This solution doesn't resolve the issues mentioned above. The issues associated with OrdersApi design are now transferred to its consumer. In this way, we will keep creating a chain, making our code more complicated and hard to maintain.

3.Let some third party take over!:

What if there was someone to take care of all these dependencies? Someone to make sure that all the dependents are provided with their dependencies, managing proper ordering, letting dependents do their job without having to know concrete implementations of dependencies, letting us (the developers) manage our code more effectively? That someone is called Dependency Injection Framework!
We keep our design such that dependent modules are not directly using their dependencies, they are using abstractions(i.e. dependencies and dependents share some sort of contract they will adhere to - interfaces!). Then we tell DI framework who is dependent on what and who implements which contract. With this type of implementation Our OrdersApi will look like below -

public class OrdersApi
{
  public OrdersApi(IOrdersRepository _ordersRepository, IDeliveryService _deliveryService, ILogger _logger)
   {
      this.ordersRepository = _ordersRepository;
      this.deliveryService = _deliveryService;
      this.logger = _logger;
   }
}

Here, IOrdersRepository, IDeliveryService, ILogger are contracts(interfaces). We will register this configurations in DI container at application startups. Syntactical part/which file to register this in depends on the language we are working with and the DI framework we are using. And also, it is not necessary that you should always be using a framework, people sometimes have their own variations of a DI framework. Some languages provide built in support for handling these kind of issues. Idea will be the same, issues they are addressing will be similar as described above.
Below example shows a snippet in Startup.cs file of aspnet core application -

public void ConfigureServices(IServiceCollection services)
{
    services.AddSingleton<ILogger, Logger>();
    services.AddScoped<IDeliveryService, DeliveryService>();
    services.AddTransient<IOrdersRepository, OrdersRepository>();
}

Having a dedicated entity to handle dependencies makes our job easy in following ways -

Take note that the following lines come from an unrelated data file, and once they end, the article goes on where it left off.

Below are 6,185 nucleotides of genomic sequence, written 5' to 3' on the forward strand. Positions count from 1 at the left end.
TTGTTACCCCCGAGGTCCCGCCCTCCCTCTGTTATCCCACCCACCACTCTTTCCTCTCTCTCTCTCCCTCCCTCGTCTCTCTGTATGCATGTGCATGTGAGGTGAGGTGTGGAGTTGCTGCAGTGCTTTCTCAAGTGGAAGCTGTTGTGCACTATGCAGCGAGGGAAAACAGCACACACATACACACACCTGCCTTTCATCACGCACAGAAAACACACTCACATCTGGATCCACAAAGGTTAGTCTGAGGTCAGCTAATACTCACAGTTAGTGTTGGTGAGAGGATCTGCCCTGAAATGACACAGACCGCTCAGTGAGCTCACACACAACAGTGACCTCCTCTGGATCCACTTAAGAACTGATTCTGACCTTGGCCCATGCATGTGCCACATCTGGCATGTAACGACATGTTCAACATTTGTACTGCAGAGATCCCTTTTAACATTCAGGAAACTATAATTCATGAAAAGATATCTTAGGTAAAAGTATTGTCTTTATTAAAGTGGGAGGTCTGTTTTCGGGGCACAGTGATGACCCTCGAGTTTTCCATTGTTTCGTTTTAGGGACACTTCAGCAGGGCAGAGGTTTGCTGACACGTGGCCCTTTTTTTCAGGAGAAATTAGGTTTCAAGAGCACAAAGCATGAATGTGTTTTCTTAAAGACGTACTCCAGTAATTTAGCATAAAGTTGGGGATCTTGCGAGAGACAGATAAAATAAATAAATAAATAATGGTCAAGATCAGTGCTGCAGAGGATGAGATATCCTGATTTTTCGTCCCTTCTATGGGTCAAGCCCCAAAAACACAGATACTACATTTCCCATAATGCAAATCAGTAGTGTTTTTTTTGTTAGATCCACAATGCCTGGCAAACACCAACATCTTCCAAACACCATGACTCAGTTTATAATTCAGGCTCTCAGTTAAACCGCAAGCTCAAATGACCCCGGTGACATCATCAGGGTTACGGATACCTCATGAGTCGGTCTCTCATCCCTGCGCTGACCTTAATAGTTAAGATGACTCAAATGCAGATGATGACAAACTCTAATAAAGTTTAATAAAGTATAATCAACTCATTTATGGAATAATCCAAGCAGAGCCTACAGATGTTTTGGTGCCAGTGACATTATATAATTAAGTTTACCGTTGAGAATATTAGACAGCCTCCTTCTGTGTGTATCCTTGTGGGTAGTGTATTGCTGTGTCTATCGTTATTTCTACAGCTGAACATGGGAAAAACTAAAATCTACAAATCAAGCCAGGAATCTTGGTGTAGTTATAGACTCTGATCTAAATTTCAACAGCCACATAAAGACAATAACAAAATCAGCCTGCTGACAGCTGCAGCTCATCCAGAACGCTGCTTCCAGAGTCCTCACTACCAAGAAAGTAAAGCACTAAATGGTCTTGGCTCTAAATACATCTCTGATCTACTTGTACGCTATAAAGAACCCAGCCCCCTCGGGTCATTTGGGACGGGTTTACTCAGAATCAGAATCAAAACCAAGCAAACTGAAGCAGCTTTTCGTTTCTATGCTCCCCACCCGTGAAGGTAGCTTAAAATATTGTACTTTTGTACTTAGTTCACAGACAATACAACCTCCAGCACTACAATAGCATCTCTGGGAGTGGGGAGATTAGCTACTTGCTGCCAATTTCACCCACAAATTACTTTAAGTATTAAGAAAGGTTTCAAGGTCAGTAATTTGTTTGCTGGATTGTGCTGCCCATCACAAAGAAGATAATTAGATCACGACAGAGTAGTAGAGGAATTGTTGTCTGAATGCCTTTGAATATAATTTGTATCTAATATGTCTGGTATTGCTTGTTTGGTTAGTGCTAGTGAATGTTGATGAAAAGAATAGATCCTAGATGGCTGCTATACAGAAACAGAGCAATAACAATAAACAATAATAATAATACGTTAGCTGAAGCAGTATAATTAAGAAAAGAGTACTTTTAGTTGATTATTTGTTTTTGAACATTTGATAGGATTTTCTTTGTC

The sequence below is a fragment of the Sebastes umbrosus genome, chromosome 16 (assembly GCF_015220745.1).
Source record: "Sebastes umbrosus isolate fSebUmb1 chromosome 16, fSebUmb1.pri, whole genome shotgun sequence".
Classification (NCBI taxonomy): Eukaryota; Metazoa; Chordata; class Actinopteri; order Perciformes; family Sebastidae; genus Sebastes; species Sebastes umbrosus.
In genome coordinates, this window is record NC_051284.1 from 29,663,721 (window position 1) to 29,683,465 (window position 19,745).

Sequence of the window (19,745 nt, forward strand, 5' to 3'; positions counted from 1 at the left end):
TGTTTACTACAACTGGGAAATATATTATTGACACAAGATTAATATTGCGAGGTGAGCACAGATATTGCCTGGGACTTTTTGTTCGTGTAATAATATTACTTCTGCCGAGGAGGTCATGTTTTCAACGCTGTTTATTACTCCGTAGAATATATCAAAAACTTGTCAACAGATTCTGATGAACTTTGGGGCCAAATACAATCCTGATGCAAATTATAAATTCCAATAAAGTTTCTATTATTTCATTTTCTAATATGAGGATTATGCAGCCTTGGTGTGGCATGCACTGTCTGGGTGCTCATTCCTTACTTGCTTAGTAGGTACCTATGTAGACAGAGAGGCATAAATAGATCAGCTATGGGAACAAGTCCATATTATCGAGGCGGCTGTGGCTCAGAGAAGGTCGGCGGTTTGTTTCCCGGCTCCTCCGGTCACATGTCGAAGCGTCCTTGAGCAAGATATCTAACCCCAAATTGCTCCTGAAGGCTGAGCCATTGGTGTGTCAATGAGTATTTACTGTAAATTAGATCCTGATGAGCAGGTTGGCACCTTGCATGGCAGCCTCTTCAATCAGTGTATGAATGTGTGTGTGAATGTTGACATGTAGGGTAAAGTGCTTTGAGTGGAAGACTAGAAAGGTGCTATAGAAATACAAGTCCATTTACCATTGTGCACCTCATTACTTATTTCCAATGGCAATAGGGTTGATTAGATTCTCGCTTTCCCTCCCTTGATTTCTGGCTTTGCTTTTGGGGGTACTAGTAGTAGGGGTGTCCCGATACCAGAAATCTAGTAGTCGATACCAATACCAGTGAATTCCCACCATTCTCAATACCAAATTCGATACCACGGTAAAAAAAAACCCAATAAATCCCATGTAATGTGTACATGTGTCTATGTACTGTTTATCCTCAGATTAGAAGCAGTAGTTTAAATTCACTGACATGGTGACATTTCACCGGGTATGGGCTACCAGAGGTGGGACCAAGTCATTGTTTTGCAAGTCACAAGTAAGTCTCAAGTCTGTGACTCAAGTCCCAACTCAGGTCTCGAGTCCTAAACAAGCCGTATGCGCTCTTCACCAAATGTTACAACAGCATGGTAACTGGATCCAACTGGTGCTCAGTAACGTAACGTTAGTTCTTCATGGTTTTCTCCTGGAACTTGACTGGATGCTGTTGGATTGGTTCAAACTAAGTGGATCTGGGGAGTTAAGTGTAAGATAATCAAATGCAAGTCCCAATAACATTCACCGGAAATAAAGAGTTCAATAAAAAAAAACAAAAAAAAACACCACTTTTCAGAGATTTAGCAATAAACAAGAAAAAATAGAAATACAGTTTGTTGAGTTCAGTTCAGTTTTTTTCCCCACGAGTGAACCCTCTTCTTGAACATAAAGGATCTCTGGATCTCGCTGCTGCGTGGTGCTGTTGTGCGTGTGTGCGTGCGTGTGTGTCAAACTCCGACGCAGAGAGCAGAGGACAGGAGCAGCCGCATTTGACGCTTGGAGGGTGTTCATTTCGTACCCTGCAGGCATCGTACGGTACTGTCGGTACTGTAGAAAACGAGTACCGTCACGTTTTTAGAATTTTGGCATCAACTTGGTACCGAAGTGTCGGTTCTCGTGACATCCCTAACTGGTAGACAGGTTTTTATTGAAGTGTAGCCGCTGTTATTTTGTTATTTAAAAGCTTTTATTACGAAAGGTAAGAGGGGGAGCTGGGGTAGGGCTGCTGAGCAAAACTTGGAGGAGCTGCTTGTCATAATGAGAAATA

• Higher level modules are not responsible for their lower level dependencies anymore. They will always be provided with required dependencies by DI container.
  • Coupling is reduced, testability of our code is increased! We can safely mock the behavior of dependencies, making it easy to test the modules in isolation.
  • As we are making sure that there is no direct dependency and everything is dependent on contracts and abstractions, it ensures that minimum changes will be required if you decide to update the implementation of lower level dependencies/ replace them with something else. This increases maintainability of our project.
  • Use of dedicated DI framework comes with additional benefits such as configuring lifetime of particular dependency. As you can see in above code snippet, AddSingleton, AddScope and AddTransient are different lifetime supported by the framework which controls how many instances will be created during particular request and how they will be provided to different parts of the application.

So that's all I have to say about this topic. Personally, learning about DI has really benefited me. It exposed me to different concepts such as - IoC, SRP, mocking in unit testing, testability, use of interfaces in real world project, etc.. It definitely made me a better programmer.

So how do you handle dependencies in your project? Do share it below. Also, feel free to mock me(lol) in the comments section.

Posted on by:

ankitutekar profile

Ankit Utekar

@ankitutekar

Dotnetcore WebApis( C# ), Microservices | MS-SQL, MongoDB | JavaScript ( React-Redux, Jest-Enzyme ) | I share what I learn :)

Discussion

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Nice post! It personally took me a long while to really grasp what dependency injection is all about, but I share the feeling that this understanding made me a better programmer.

On a related note, I've written an article on how to implement a DI container from scratch - which looks at the topic more from the library/framework perspective and nicely complements your article. I use Java there, but with a few tweaks it should work nicely for C# as well.

 

Your series looks interesting, thank you for the link :)

 

Awesome article and very well written.